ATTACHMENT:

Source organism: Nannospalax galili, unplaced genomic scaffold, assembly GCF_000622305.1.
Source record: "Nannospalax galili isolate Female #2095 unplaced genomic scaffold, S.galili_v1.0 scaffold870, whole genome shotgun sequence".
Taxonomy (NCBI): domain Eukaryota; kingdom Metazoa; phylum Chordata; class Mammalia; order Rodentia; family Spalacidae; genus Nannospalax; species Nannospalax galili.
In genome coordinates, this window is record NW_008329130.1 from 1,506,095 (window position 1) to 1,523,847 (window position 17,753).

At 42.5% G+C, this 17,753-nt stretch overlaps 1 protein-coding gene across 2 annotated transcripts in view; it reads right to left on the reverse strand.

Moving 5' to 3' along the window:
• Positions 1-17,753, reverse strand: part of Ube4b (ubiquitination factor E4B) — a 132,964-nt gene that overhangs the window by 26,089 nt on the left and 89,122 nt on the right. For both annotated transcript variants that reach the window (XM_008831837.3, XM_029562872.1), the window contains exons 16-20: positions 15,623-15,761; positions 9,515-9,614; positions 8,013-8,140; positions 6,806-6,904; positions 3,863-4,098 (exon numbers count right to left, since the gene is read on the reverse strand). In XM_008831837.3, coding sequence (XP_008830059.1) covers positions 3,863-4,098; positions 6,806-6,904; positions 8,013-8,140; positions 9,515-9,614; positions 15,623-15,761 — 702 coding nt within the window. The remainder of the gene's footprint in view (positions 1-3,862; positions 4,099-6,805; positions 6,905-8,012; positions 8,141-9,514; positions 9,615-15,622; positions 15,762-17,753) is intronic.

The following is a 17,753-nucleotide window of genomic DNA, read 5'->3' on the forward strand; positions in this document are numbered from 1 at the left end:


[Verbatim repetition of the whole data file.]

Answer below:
Source organism: Nannospalax galili, unplaced genomic scaffold, assembly GCF_000622305.1.
Source record: "Nannospalax galili isolate Female #2095 unplaced genomic scaffold, S.galili_v1.0 scaffold870, whole genome shotgun sequence".
Taxonomy (NCBI): domain Eukaryota; kingdom Metazoa; phylum Chordata; class Mammalia; order Rodentia; family Spalacidae; genus Nannospalax; species Nannospalax galili.
In genome coordinates, this window is record NW_008329130.1 from 1,506,095 (window position 1) to 1,523,847 (window position 17,753).

At 42.5% G+C, this 17,753-nt stretch overlaps 1 protein-coding gene across 2 annotated transcripts in view; it reads right to left on the reverse strand.

Moving 5' to 3' along the window:
• Positions 1-17,753, reverse strand: part of Ube4b (ubiquitination factor E4B) — a 132,964-nt gene that overhangs the window by 26,089 nt on the left and 89,122 nt on the right. For both annotated transcript variants that reach the window (XM_008831837.3, XM_029562872.1), the window contains exons 16-20: positions 15,623-15,761; positions 9,515-9,614; positions 8,013-8,140; positions 6,806-6,904; positions 3,863-4,098 (exon numbers count right to left, since the gene is read on the reverse strand). In XM_008831837.3, coding sequence (XP_008830059.1) covers positions 3,863-4,098; positions 6,806-6,904; positions 8,013-8,140; positions 9,515-9,614; positions 15,623-15,761 — 702 coding nt within the window. The remainder of the gene's footprint in view (positions 1-3,862; positions 4,099-6,805; positions 6,905-8,012; positions 8,141-9,514; positions 9,615-15,622; positions 15,762-17,753) is intronic.

The following is a 17,753-nucleotide window of genomic DNA, read 5'->3' on the forward strand; positions in this document are numbered from 1 at the left end: